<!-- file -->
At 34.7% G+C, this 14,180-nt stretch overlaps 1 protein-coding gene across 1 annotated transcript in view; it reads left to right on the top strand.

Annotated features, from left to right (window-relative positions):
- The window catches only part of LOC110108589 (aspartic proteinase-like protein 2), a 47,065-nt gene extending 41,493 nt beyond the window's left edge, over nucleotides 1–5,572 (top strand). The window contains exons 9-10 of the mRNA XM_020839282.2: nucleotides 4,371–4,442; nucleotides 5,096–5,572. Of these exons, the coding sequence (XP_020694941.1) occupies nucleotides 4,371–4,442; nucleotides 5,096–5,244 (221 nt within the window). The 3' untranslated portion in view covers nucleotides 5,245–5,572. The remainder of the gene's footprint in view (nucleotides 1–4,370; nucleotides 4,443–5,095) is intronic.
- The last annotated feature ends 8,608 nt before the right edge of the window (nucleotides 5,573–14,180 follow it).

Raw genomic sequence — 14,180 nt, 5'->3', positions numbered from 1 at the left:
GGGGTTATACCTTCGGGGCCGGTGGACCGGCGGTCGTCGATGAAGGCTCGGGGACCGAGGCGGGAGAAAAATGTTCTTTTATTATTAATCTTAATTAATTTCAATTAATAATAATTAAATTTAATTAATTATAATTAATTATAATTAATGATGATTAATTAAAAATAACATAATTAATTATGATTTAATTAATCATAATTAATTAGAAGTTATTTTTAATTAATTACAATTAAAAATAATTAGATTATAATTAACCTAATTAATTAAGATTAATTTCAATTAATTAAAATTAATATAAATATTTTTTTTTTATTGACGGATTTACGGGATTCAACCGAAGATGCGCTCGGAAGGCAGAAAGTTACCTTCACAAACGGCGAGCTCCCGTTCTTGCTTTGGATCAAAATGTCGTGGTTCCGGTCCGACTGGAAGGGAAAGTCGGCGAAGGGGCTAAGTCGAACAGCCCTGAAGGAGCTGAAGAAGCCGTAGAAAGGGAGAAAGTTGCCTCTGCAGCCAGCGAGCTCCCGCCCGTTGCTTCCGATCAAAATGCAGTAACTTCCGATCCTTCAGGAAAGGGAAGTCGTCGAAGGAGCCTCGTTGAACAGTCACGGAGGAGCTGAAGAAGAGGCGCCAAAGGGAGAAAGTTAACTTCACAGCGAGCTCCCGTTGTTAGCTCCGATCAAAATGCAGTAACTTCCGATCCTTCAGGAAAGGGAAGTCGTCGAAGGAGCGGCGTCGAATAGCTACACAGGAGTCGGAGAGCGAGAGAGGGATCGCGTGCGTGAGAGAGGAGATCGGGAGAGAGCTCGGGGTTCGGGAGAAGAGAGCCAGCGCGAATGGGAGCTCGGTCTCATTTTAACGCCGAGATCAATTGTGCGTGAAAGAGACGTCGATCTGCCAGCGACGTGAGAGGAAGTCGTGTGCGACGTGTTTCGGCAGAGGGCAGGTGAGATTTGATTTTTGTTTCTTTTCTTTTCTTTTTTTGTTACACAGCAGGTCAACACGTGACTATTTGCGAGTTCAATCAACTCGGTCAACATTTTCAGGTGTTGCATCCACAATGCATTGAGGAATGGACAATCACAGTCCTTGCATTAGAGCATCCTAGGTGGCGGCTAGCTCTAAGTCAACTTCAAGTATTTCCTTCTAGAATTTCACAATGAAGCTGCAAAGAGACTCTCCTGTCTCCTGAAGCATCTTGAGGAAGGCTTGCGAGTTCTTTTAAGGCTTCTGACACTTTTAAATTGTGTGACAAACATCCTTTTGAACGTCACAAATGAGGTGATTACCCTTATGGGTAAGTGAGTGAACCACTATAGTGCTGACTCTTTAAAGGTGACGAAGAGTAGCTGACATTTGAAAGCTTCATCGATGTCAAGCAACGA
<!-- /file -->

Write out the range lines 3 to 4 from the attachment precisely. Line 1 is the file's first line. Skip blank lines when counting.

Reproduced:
- The window catches only part of LOC110108589 (aspartic proteinase-like protein 2), a 47,065-nt gene extending 41,493 nt beyond the window's left edge, over nucleotides 1–5,572 (top strand). The window contains exons 9-10 of the mRNA XM_020839282.2: nucleotides 4,371–4,442; nucleotides 5,096–5,572. Of these exons, the coding sequence (XP_020694941.1) occupies nucleotides 4,371–4,442; nucleotides 5,096–5,244 (221 nt within the window). The 3' untranslated portion in view covers nucleotides 5,245–5,572. The remainder of the gene's footprint in view (nucleotides 1–4,370; nucleotides 4,443–5,095) is intronic.
- The last annotated feature ends 8,608 nt before the right edge of the window (nucleotides 5,573–14,180 follow it).